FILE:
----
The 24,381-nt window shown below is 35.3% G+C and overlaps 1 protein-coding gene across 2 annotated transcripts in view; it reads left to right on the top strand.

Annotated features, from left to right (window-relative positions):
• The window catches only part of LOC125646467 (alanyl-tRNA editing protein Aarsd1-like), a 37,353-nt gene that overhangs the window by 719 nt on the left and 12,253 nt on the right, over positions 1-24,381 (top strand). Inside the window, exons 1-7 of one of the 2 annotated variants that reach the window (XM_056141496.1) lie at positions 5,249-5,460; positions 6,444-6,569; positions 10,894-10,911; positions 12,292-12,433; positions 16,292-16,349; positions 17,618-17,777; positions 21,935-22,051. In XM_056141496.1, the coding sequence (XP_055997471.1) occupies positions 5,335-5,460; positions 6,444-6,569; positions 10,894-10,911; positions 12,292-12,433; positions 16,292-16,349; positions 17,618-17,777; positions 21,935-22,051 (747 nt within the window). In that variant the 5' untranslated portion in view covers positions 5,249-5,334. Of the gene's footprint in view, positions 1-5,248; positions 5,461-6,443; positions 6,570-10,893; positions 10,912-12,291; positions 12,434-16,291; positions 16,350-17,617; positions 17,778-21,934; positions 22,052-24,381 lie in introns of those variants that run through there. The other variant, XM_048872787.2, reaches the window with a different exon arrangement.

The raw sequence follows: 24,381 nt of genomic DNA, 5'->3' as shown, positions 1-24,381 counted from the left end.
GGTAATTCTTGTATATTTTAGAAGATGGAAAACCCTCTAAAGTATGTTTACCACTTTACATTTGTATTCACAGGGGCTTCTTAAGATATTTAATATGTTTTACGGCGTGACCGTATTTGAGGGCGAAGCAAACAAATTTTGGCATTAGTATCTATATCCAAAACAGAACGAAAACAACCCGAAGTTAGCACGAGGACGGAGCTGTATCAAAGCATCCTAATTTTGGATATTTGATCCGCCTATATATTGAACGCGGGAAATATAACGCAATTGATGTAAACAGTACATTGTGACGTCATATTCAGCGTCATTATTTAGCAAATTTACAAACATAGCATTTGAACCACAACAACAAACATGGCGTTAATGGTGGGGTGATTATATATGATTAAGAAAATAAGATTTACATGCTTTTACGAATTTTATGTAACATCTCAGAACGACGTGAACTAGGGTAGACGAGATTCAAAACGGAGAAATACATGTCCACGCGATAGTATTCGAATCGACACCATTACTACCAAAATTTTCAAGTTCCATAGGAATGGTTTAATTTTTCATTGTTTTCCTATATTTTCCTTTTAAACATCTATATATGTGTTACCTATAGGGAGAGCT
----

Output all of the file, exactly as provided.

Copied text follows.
The 24,381-nt window shown below is 35.3% G+C and overlaps 1 protein-coding gene across 2 annotated transcripts in view; it reads left to right on the top strand.

Annotated features, from left to right (window-relative positions):
• The window catches only part of LOC125646467 (alanyl-tRNA editing protein Aarsd1-like), a 37,353-nt gene that overhangs the window by 719 nt on the left and 12,253 nt on the right, over positions 1-24,381 (top strand). Inside the window, exons 1-7 of one of the 2 annotated variants that reach the window (XM_056141496.1) lie at positions 5,249-5,460; positions 6,444-6,569; positions 10,894-10,911; positions 12,292-12,433; positions 16,292-16,349; positions 17,618-17,777; positions 21,935-22,051. In XM_056141496.1, the coding sequence (XP_055997471.1) occupies positions 5,335-5,460; positions 6,444-6,569; positions 10,894-10,911; positions 12,292-12,433; positions 16,292-16,349; positions 17,618-17,777; positions 21,935-22,051 (747 nt within the window). In that variant the 5' untranslated portion in view covers positions 5,249-5,334. Of the gene's footprint in view, positions 1-5,248; positions 5,461-6,443; positions 6,570-10,893; positions 10,912-12,291; positions 12,434-16,291; positions 16,350-17,617; positions 17,778-21,934; positions 22,052-24,381 lie in introns of those variants that run through there. The other variant, XM_048872787.2, reaches the window with a different exon arrangement.

The raw sequence follows: 24,381 nt of genomic DNA, 5'->3' as shown, positions 1-24,381 counted from the left end.
GGTAATTCTTGTATATTTTAGAAGATGGAAAACCCTCTAAAGTATGTTTACCACTTTACATTTGTATTCACAGGGGCTTCTTAAGATATTTAATATGTTTTACGGCGTGACCGTATTTGAGGGCGAAGCAAACAAATTTTGGCATTAGTATCTATATCCAAAACAGAACGAAAACAACCCGAAGTTAGCACGAGGACGGAGCTGTATCAAAGCATCCTAATTTTGGATATTTGATCCGCCTATATATTGAACGCGGGAAATATAACGCAATTGATGTAAACAGTACATTGTGACGTCATATTCAGCGTCATTATTTAGCAAATTTACAAACATAGCATTTGAACCACAACAACAAACATGGCGTTAATGGTGGGGTGATTATATATGATTAAGAAAATAAGATTTACATGCTTTTACGAATTTTATGTAACATCTCAGAACGACGTGAACTAGGGTAGACGAGATTCAAAACGGAGAAATACATGTCCACGCGATAGTATTCGAATCGACACCATTACTACCAAAATTTTCAAGTTCCATAGGAATGGTTTAATTTTTCATTGTTTTCCTATATTTTCCTTTTAAACATCTATATATGTGTTACCTATAGGGAGAGCT